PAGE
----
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Resveratrol primes the effects of physical activity in old mice

  • Elizabeth Rodríguez-Bies (a1) (a2), Bui Thanh Tung (a1) (a3), Plácido Navas (a1) and Guillermo López-Lluch (a1)


Decrease in muscle mass and performance with ageing is one of the main factors of frailty in the elderly. Maintenance of muscle performance by involving in physical activities is essential to increase independence and quality of life among elderly. The use of natural compounds with ergogenic activity in old people would increase the effect of moderate exercises in the maintenance of physiological muscle capacity. Resveratrol (RSV), a polyphenol found in walnuts, berries and grapes, shows this ergogenic activity. By using young, mature and old mice as models, we have found that RSV improves muscle performance in mature and old animals but not in young animals. Without showing significant effect by itself, RSV primed the effect of exercise by increasing endurance, coordination and strength in old animals. This effect was accompanied by a higher protection against oxidative damage and an increase in mitochondrial mass. RSV increased catalase and superoxide dismutase protein levels in muscle and primed exercise to reverse the decrease in their activities during ageing. Furthermore, RSV increased the level of mitochondrial mass markers such as cytochrome C, mitochondrial transcription factor A and nuclear respiratory factor-1 in muscle in exercised animals. Our results indicate that RSV can be considered an ergogenic compound that helps maintain muscle performance during ageing and subsequently reduces frailty and increases muscle performance in old individuals practising moderate exercise.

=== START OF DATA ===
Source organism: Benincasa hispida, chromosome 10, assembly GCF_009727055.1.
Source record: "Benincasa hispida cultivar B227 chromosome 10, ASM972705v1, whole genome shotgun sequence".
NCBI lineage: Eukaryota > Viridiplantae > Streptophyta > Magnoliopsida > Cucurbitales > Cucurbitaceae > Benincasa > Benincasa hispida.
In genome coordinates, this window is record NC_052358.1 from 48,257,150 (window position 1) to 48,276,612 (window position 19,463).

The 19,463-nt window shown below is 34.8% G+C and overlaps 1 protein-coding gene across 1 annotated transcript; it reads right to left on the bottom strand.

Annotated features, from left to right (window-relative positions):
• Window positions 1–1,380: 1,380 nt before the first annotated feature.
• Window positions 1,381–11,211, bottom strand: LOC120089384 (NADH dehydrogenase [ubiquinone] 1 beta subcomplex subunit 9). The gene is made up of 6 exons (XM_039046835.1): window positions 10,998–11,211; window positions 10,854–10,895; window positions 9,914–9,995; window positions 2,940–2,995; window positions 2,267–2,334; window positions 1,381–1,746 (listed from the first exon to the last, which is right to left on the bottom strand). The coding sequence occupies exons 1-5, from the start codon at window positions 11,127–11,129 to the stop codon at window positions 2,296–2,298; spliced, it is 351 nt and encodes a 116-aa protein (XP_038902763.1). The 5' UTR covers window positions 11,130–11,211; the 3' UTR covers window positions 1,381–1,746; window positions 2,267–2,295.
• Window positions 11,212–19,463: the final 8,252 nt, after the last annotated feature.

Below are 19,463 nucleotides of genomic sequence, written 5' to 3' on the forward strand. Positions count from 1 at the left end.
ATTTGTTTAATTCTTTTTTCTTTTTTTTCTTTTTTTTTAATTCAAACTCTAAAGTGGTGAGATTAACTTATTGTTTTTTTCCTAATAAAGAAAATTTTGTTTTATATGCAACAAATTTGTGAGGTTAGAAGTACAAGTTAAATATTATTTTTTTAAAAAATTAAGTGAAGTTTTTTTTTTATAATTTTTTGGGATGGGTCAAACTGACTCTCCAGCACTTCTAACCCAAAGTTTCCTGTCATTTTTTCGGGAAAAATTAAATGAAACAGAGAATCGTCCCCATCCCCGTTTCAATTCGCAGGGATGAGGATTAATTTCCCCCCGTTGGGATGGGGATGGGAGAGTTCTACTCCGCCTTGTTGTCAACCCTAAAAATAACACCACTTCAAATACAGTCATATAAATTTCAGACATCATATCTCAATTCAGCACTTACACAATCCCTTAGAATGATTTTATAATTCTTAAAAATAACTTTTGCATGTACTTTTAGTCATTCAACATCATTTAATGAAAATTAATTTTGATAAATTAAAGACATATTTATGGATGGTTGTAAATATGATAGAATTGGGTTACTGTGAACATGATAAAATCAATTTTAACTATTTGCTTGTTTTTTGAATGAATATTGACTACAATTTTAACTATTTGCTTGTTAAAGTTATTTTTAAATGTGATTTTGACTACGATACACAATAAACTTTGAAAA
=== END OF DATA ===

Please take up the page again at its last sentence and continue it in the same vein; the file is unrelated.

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Corresponding author

* Corresponding author: G. López-Lluch, email


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